top of page

Certificates Instead of Shi Fus: The Question of Regulation

©2021 Kenneth S. Cohen

Because of the unique nature of various healing and/or spiritual healing traditions, mistakes might be made regarding regulation and certification when we group them together under generic categories such as energy medicine, complementary medicine, biofield therapy, etc. For example, since Islam, Christianity and Buddhism are all “religions” (even though the category of religion did not exist in ancient India — Dharma is not religion), should we assume that requirements for ordination are the same in all three? Or if we were to host a philosophy of religion conference, would we tell the caterers— “No specific food needs among these three groups, since they are all religions.”

Similarly, we cannot assume that regulation or certification is appropriate for each healing tradition. Rather each must be examined individually and definitions and characteristics of that tradition should be sought from an internal or emic perspective, that is from those who participate/practice within the tradition, rather than by primarily referencing those who are on the outside looking in.

As an example, Qigong and Tai Chi schools and organizations have their own ways of establishing competency and accountability. Probably the most common is the master-apprentice model and the discipleship ceremony (拜師禮) in which select students take vows of dedication to a particular lineage tradition and thereafter address the teacher and classmates by kinship terms such as shi fu (teacher father) and shi mei (younger sister).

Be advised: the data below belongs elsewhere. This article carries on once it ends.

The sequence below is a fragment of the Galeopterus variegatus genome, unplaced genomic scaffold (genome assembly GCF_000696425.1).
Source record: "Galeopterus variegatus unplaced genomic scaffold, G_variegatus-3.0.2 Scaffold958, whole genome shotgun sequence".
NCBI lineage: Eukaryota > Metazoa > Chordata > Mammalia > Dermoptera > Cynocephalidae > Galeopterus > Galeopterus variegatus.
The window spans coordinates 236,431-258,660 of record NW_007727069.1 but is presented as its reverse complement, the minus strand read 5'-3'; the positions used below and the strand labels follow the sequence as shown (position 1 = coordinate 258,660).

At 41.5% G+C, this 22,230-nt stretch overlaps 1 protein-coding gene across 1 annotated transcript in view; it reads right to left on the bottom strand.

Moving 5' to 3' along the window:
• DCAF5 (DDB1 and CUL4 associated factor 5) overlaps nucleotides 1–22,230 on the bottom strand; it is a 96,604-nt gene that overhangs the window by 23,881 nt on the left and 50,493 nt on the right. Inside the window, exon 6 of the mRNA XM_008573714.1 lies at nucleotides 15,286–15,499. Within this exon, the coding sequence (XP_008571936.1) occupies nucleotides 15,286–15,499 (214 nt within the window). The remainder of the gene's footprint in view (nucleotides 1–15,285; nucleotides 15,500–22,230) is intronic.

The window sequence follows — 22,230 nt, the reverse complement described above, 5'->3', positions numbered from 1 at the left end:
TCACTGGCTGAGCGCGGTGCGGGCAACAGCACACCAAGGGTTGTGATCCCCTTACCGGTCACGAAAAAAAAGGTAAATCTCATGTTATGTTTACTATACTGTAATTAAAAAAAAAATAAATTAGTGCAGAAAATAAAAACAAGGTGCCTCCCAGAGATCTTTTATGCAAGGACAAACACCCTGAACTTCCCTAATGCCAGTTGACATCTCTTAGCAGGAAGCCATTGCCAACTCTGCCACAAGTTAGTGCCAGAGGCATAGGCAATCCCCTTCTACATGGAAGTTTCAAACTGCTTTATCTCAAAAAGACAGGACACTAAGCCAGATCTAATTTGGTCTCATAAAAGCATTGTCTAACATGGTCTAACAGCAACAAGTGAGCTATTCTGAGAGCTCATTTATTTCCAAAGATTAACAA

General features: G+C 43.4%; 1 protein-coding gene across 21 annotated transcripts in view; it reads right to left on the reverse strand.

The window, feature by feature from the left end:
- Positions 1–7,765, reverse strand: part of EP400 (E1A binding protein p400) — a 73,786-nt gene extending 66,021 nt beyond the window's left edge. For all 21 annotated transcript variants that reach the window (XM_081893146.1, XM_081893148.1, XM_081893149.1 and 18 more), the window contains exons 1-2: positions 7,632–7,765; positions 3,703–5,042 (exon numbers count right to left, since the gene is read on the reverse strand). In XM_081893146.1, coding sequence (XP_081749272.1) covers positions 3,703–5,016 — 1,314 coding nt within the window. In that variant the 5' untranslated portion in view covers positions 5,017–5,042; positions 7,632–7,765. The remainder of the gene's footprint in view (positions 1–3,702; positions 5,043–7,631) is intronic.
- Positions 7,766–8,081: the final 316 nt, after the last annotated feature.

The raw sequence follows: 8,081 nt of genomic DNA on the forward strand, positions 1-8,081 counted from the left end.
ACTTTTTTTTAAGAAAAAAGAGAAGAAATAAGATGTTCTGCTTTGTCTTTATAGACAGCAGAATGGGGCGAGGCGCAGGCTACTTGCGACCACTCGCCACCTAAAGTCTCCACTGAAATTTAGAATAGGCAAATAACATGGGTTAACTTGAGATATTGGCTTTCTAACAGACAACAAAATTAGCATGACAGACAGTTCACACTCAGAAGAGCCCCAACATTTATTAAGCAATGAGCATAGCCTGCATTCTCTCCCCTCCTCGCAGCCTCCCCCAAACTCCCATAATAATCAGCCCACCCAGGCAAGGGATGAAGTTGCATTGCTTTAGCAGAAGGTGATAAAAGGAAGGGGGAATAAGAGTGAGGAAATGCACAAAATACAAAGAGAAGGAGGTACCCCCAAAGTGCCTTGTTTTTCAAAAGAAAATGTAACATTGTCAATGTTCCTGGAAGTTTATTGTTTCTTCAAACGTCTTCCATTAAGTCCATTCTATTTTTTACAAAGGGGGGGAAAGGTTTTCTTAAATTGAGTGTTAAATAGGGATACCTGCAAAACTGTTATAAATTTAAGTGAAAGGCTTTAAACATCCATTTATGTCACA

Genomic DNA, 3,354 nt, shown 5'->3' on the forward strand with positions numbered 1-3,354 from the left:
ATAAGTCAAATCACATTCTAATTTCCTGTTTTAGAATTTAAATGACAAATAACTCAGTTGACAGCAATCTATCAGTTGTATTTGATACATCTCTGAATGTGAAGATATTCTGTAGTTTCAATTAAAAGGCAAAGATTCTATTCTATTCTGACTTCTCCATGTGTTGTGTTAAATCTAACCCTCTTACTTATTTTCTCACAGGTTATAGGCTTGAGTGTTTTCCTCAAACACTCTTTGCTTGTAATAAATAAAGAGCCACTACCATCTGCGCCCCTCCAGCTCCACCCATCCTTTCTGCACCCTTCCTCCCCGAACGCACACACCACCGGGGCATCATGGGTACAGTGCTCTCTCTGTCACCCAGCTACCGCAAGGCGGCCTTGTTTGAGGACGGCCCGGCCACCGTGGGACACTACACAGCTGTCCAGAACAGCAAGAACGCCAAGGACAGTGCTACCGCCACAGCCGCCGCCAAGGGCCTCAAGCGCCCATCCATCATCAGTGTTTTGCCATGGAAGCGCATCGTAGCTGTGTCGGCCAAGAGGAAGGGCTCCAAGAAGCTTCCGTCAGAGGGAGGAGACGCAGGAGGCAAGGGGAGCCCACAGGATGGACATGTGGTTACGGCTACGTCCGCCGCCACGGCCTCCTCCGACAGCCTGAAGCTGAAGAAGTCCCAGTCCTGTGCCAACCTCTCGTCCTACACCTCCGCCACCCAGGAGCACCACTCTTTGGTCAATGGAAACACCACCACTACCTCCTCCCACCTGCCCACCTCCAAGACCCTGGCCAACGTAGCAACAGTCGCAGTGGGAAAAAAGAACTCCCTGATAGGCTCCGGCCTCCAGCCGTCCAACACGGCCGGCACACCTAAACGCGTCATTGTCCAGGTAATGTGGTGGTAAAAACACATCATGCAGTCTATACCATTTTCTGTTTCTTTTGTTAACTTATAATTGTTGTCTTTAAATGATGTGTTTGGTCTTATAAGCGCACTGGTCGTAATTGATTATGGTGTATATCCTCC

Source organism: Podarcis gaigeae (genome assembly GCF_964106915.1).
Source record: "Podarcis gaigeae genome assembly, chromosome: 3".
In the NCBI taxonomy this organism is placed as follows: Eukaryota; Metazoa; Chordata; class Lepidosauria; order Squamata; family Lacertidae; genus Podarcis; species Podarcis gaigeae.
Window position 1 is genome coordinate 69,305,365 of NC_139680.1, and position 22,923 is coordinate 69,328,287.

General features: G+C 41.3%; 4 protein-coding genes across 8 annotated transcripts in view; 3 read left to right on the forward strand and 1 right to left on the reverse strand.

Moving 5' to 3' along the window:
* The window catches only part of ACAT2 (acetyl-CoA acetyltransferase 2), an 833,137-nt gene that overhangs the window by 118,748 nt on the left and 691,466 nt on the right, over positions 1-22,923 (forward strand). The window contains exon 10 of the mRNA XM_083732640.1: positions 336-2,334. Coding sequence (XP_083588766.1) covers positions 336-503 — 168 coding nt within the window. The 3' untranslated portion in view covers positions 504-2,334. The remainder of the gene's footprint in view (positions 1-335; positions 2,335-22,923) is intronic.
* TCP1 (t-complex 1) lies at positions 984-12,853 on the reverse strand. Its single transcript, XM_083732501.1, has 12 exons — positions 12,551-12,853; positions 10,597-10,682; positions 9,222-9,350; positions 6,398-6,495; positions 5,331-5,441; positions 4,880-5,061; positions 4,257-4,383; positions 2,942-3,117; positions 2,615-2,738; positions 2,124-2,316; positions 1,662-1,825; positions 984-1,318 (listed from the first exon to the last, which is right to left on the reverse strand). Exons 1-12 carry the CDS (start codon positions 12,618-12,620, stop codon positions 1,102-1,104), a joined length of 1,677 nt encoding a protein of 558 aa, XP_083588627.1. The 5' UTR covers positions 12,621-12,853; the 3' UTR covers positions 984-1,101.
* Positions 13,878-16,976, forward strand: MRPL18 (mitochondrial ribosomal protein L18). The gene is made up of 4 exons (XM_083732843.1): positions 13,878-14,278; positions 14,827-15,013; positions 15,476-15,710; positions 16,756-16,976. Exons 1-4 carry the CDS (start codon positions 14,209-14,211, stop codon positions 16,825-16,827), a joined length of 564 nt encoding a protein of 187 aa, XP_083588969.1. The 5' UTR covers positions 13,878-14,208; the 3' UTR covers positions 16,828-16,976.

More recently, some schools have gone the route of certification. For example, my Tai Chi Teacher, Grandmaster William C. C. Chen starting in the early 1970s became one of the first to offer Tai Chi teaching certificates after a three to four-year course of intensive study. The certificate does not, however, imply completion of the curriculum, as great teachers such as Grandmaster Chen continue to be a resource for learning and improvement.

State administration and enforcement of certification and/or licensure of Qigong and related practices may violate established cultural protocols, some of which are hundreds if not thousands of years old. It is important to remember that Tai Chi and Qigong are closely related, and in so far as Tai Chi is practiced for health, it may be considered a subset of Qigong. In 2020, the United Nations Educational, Scientific and Cultural Organization (UNESCO) included Tai Chi as an “Intangible Cultural Heritage of Humanity.” How can any government organization presume to regulate or control disciplines that, by definition, cannot be grasped or quantified?

Images from

1 comment

Recent Posts

See All


I'd love to hear more about this - especially your thoughts on Qigong certifications in the West.

What are the benefits or pitfalls of this practice from your perspective? Thank you!

bottom of page